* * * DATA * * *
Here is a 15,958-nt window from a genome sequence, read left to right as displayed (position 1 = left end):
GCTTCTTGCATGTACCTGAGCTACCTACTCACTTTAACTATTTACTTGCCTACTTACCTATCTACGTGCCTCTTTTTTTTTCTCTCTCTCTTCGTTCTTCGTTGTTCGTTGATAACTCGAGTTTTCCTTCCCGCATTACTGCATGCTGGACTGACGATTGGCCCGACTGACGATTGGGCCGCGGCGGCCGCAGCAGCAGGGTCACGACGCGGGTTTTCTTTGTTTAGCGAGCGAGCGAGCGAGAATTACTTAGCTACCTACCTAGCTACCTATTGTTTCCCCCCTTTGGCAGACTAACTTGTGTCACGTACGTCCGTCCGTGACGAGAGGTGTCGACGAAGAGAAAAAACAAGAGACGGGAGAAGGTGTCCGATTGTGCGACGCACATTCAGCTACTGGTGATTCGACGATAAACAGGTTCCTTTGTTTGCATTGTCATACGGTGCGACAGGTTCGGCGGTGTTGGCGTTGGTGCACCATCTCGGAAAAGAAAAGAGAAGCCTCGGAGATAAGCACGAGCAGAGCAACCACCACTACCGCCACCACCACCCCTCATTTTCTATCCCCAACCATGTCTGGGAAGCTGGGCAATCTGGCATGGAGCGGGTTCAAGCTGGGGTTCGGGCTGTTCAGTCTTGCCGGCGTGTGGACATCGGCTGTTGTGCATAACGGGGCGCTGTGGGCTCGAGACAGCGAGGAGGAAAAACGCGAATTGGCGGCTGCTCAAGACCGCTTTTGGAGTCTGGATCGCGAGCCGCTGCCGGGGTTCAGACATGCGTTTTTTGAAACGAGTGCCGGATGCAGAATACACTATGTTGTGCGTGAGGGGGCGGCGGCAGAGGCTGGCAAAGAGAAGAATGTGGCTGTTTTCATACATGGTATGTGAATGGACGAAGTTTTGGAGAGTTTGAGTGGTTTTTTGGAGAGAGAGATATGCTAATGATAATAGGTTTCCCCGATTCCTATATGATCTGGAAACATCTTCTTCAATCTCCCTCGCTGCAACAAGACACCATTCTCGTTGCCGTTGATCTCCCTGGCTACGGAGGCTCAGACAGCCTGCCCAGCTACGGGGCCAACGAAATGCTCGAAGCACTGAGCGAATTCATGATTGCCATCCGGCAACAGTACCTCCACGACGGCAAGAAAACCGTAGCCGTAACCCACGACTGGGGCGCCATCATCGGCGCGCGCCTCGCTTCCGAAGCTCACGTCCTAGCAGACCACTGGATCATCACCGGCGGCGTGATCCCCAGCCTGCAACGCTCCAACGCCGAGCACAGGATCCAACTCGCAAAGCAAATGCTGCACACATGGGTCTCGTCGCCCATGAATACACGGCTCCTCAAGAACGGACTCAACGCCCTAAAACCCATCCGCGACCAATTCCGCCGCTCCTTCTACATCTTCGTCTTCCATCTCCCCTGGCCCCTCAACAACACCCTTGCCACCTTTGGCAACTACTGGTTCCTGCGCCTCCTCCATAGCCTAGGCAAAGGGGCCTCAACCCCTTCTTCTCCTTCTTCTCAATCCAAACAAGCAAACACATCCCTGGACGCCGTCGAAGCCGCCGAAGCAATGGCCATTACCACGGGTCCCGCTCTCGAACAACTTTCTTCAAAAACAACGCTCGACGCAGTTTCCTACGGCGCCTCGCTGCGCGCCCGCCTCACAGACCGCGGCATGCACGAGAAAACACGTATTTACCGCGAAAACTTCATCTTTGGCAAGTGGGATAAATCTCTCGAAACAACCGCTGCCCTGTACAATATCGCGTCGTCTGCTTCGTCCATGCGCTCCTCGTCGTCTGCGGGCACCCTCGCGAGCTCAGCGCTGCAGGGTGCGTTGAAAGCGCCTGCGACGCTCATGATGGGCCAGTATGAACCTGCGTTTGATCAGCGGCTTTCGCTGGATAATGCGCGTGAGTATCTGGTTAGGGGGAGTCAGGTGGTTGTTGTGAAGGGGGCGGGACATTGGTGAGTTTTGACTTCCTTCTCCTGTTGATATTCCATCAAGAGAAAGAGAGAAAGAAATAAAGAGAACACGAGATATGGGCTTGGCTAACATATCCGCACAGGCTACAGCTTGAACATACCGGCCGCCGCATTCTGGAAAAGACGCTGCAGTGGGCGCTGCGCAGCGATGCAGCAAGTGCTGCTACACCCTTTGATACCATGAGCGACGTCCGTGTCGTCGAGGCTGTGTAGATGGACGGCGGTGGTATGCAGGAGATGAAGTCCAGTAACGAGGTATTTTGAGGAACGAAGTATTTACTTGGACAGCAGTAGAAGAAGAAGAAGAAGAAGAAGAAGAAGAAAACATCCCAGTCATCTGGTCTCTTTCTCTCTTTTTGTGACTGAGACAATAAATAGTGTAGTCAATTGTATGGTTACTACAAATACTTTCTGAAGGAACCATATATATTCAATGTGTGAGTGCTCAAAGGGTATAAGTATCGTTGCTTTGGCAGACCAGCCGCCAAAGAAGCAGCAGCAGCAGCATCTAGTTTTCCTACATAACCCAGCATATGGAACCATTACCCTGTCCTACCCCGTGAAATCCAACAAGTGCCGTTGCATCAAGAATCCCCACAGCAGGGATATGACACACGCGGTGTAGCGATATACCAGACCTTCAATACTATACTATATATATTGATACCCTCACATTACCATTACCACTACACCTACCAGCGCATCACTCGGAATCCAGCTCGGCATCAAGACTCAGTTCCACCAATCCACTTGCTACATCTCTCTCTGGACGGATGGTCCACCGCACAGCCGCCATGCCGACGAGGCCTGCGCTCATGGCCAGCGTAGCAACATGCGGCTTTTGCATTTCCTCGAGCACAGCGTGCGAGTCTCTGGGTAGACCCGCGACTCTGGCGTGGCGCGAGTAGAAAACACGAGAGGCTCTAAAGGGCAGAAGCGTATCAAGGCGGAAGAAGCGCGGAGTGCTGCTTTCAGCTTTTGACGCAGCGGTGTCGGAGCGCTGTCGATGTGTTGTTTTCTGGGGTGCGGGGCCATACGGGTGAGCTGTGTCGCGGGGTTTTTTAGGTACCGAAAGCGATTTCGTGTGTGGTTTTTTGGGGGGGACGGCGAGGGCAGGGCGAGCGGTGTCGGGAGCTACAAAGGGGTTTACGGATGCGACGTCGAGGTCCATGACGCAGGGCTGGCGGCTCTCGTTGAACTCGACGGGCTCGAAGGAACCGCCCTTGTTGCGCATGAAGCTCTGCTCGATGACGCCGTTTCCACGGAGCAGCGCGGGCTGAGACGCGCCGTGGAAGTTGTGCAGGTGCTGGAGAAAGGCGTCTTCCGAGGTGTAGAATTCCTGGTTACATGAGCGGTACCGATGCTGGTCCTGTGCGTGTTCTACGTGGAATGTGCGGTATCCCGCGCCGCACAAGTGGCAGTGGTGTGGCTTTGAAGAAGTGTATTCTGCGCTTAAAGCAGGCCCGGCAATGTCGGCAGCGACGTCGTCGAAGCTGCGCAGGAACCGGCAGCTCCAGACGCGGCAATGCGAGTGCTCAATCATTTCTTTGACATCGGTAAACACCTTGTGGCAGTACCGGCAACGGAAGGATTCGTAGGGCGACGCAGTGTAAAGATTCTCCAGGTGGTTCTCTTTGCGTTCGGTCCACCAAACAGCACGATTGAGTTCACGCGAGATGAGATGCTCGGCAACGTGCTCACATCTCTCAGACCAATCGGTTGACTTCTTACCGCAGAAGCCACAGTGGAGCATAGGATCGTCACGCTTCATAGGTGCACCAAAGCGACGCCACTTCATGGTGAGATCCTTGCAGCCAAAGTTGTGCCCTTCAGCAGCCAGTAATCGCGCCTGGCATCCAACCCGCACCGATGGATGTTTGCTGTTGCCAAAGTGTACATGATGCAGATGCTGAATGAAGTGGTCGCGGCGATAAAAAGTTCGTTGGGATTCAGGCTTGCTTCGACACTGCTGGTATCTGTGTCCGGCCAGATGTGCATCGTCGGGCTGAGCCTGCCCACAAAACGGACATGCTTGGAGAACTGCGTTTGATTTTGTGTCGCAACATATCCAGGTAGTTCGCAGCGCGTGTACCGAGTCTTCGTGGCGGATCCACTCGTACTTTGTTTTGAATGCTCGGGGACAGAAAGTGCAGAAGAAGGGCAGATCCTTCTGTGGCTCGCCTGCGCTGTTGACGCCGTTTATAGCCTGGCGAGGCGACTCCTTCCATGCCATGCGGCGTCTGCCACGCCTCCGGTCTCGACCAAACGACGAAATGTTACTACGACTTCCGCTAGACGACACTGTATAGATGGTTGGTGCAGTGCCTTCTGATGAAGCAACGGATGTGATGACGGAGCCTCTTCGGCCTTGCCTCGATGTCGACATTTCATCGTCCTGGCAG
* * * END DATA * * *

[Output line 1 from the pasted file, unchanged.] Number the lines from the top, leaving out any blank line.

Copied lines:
Here is a 15,958-nt window from a genome sequence, read left to right as displayed (position 1 = left end):